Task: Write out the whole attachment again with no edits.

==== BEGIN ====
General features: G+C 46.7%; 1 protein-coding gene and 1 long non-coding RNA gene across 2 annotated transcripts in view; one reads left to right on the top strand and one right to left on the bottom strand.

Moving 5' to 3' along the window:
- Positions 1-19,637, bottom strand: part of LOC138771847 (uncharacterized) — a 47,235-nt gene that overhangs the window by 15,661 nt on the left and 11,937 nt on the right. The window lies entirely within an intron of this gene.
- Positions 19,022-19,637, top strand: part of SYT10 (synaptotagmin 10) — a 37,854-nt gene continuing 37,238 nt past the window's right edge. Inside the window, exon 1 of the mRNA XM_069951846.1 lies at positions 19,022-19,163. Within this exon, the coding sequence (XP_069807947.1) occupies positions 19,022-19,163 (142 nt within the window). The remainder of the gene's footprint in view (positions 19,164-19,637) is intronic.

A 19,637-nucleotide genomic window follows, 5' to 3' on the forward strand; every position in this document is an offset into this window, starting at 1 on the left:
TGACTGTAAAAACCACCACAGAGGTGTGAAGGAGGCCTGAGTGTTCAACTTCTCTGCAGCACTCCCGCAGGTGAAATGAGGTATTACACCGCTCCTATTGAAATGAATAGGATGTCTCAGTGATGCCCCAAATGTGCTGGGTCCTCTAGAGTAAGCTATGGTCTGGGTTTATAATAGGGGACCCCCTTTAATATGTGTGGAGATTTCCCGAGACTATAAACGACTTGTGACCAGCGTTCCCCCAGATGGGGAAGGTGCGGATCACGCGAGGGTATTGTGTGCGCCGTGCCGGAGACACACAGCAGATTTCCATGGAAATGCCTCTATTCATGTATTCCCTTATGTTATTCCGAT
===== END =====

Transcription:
General features: G+C 46.7%; 1 protein-coding gene and 1 long non-coding RNA gene across 2 annotated transcripts in view; one reads left to right on the top strand and one right to left on the bottom strand.

Moving 5' to 3' along the window:
- Positions 1-19,637, bottom strand: part of LOC138771847 (uncharacterized) — a 47,235-nt gene that overhangs the window by 15,661 nt on the left and 11,937 nt on the right. The window lies entirely within an intron of this gene.
- Positions 19,022-19,637, top strand: part of SYT10 (synaptotagmin 10) — a 37,854-nt gene continuing 37,238 nt past the window's right edge. Inside the window, exon 1 of the mRNA XM_069951846.1 lies at positions 19,022-19,163. Within this exon, the coding sequence (XP_069807947.1) occupies positions 19,022-19,163 (142 nt within the window). The remainder of the gene's footprint in view (positions 19,164-19,637) is intronic.

A 19,637-nucleotide genomic window follows, 5' to 3' on the forward strand; every position in this document is an offset into this window, starting at 1 on the left:
TGACTGTAAAAACCACCACAGAGGTGTGAAGGAGGCCTGAGTGTTCAACTTCTCTGCAGCACTCCCGCAGGTGAAATGAGGTATTACACCGCTCCTATTGAAATGAATAGGATGTCTCAGTGATGCCCCAAATGTGCTGGGTCCTCTAGAGTAAGCTATGGTCTGGGTTTATAATAGGGGACCCCCTTTAATATGTGTGGAGATTTCCCGAGACTATAAACGACTTGTGACCAGCGTTCCCCCAGATGGGGAAGGTGCGGATCACGCGAGGGTATTGTGTGCGCCGTGCCGGAGACACACAGCAGATTTCCATGGAAATGCCTCTATTCATGTATTCCCTTATGTTATTCCGAT